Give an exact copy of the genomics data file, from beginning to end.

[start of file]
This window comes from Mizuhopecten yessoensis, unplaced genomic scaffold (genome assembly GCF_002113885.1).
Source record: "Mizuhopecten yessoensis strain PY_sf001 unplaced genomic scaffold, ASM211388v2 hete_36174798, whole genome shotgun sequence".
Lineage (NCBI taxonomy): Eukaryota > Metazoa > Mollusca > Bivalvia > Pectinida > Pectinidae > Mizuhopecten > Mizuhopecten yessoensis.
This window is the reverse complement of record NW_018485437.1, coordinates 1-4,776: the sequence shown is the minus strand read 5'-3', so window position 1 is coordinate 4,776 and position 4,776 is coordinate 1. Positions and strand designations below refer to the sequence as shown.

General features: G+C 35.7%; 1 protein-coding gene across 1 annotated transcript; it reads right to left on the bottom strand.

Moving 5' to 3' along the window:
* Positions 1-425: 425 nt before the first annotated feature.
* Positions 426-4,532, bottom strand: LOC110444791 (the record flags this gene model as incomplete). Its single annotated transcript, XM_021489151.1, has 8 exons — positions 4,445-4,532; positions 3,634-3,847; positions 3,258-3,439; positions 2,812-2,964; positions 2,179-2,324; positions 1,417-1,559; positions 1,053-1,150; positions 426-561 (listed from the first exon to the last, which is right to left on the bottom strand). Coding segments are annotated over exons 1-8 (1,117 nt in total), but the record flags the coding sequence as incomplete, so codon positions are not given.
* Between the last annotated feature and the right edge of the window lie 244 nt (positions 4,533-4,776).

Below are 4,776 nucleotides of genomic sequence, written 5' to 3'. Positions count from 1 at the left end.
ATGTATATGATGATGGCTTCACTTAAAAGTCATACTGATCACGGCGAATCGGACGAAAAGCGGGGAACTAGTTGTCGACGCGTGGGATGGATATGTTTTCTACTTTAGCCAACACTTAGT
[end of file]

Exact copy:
This window comes from Mizuhopecten yessoensis, unplaced genomic scaffold (genome assembly GCF_002113885.1).
Source record: "Mizuhopecten yessoensis strain PY_sf001 unplaced genomic scaffold, ASM211388v2 hete_36174798, whole genome shotgun sequence".
Lineage (NCBI taxonomy): Eukaryota > Metazoa > Mollusca > Bivalvia > Pectinida > Pectinidae > Mizuhopecten > Mizuhopecten yessoensis.
This window is the reverse complement of record NW_018485437.1, coordinates 1-4,776: the sequence shown is the minus strand read 5'-3', so window position 1 is coordinate 4,776 and position 4,776 is coordinate 1. Positions and strand designations below refer to the sequence as shown.

General features: G+C 35.7%; 1 protein-coding gene across 1 annotated transcript; it reads right to left on the bottom strand.

Moving 5' to 3' along the window:
* Positions 1-425: 425 nt before the first annotated feature.
* Positions 426-4,532, bottom strand: LOC110444791 (the record flags this gene model as incomplete). Its single annotated transcript, XM_021489151.1, has 8 exons — positions 4,445-4,532; positions 3,634-3,847; positions 3,258-3,439; positions 2,812-2,964; positions 2,179-2,324; positions 1,417-1,559; positions 1,053-1,150; positions 426-561 (listed from the first exon to the last, which is right to left on the bottom strand). Coding segments are annotated over exons 1-8 (1,117 nt in total), but the record flags the coding sequence as incomplete, so codon positions are not given.
* Between the last annotated feature and the right edge of the window lie 244 nt (positions 4,533-4,776).

Below are 4,776 nucleotides of genomic sequence, written 5' to 3'. Positions count from 1 at the left end.
ATGTATATGATGATGGCTTCACTTAAAAGTCATACTGATCACGGCGAATCGGACGAAAAGCGGGGAACTAGTTGTCGACGCGTGGGATGGATATGTTTTCTACTTTAGCCAACACTTAGT